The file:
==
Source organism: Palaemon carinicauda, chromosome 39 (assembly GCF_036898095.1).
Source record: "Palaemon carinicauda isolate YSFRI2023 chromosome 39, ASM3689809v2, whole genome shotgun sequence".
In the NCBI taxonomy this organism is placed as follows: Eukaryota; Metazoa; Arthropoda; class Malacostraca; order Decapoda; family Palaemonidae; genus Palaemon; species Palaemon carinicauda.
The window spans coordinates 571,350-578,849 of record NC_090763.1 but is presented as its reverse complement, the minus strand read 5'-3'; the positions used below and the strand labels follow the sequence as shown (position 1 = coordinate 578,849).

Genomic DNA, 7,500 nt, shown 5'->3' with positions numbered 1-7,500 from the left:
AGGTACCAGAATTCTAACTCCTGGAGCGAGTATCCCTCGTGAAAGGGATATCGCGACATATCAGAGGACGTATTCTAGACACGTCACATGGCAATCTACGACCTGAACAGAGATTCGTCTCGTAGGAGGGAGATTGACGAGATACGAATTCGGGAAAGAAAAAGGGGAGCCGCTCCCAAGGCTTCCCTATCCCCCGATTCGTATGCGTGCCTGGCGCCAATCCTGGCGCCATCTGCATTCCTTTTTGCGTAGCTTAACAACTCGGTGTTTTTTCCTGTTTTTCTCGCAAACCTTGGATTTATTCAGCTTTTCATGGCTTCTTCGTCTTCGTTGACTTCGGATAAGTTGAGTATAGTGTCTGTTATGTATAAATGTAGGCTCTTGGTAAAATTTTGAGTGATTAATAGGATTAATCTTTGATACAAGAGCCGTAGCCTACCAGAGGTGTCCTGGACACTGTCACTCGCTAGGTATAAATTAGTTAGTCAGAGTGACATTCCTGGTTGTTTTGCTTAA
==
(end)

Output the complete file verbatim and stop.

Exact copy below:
Source organism: Palaemon carinicauda, chromosome 39 (assembly GCF_036898095.1).
Source record: "Palaemon carinicauda isolate YSFRI2023 chromosome 39, ASM3689809v2, whole genome shotgun sequence".
In the NCBI taxonomy this organism is placed as follows: Eukaryota; Metazoa; Arthropoda; class Malacostraca; order Decapoda; family Palaemonidae; genus Palaemon; species Palaemon carinicauda.
The window spans coordinates 571,350-578,849 of record NC_090763.1 but is presented as its reverse complement, the minus strand read 5'-3'; the positions used below and the strand labels follow the sequence as shown (position 1 = coordinate 578,849).

Genomic DNA, 7,500 nt, shown 5'->3' with positions numbered 1-7,500 from the left:
AGGTACCAGAATTCTAACTCCTGGAGCGAGTATCCCTCGTGAAAGGGATATCGCGACATATCAGAGGACGTATTCTAGACACGTCACATGGCAATCTACGACCTGAACAGAGATTCGTCTCGTAGGAGGGAGATTGACGAGATACGAATTCGGGAAAGAAAAAGGGGAGCCGCTCCCAAGGCTTCCCTATCCCCCGATTCGTATGCGTGCCTGGCGCCAATCCTGGCGCCATCTGCATTCCTTTTTGCGTAGCTTAACAACTCGGTGTTTTTTCCTGTTTTTCTCGCAAACCTTGGATTTATTCAGCTTTTCATGGCTTCTTCGTCTTCGTTGACTTCGGATAAGTTGAGTATAGTGTCTGTTATGTATAAATGTAGGCTCTTGGTAAAATTTTGAGTGATTAATAGGATTAATCTTTGATACAAGAGCCGTAGCCTACCAGAGGTGTCCTGGACACTGTCACTCGCTAGGTATAAATTAGTTAGTCAGAGTGACATTCCTGGTTGTTTTGCTTAA